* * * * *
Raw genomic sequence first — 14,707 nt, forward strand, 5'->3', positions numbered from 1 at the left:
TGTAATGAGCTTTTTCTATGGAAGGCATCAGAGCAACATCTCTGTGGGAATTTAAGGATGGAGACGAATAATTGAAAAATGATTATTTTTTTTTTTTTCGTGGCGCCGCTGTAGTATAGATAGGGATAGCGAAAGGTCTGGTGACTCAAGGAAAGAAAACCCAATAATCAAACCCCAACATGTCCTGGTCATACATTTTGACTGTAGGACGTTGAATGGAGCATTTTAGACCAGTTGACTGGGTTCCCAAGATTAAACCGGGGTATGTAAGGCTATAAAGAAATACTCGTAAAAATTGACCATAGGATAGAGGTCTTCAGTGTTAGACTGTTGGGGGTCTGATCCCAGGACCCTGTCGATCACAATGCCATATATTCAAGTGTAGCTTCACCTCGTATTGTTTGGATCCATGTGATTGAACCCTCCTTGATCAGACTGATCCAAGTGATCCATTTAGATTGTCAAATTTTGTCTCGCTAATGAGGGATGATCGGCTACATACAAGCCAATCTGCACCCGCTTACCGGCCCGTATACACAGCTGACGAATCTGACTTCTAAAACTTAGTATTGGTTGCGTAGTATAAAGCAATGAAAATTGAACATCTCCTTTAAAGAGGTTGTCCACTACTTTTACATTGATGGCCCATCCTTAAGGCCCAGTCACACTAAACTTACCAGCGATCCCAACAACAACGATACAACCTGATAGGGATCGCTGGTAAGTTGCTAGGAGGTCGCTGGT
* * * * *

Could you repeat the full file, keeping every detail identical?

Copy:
Raw genomic sequence first — 14,707 nt, forward strand, 5'->3', positions numbered from 1 at the left:
TGTAATGAGCTTTTTCTATGGAAGGCATCAGAGCAACATCTCTGTGGGAATTTAAGGATGGAGACGAATAATTGAAAAATGATTATTTTTTTTTTTTTCGTGGCGCCGCTGTAGTATAGATAGGGATAGCGAAAGGTCTGGTGACTCAAGGAAAGAAAACCCAATAATCAAACCCCAACATGTCCTGGTCATACATTTTGACTGTAGGACGTTGAATGGAGCATTTTAGACCAGTTGACTGGGTTCCCAAGATTAAACCGGGGTATGTAAGGCTATAAAGAAATACTCGTAAAAATTGACCATAGGATAGAGGTCTTCAGTGTTAGACTGTTGGGGGTCTGATCCCAGGACCCTGTCGATCACAATGCCATATATTCAAGTGTAGCTTCACCTCGTATTGTTTGGATCCATGTGATTGAACCCTCCTTGATCAGACTGATCCAAGTGATCCATTTAGATTGTCAAATTTTGTCTCGCTAATGAGGGATGATCGGCTACATACAAGCCAATCTGCACCCGCTTACCGGCCCGTATACACAGCTGACGAATCTGACTTCTAAAACTTAGTATTGGTTGCGTAGTATAAAGCAATGAAAATTGAACATCTCCTTTAAAGAGGTTGTCCACTACTTTTACATTGATGGCCCATCCTTAAGGCCCAGTCACACTAAACTTACCAGCGATCCCAACAACAACGATACAACCTGATAGGGATCGCTGGTAAGTTGCTAGGAGGTCGCTGGT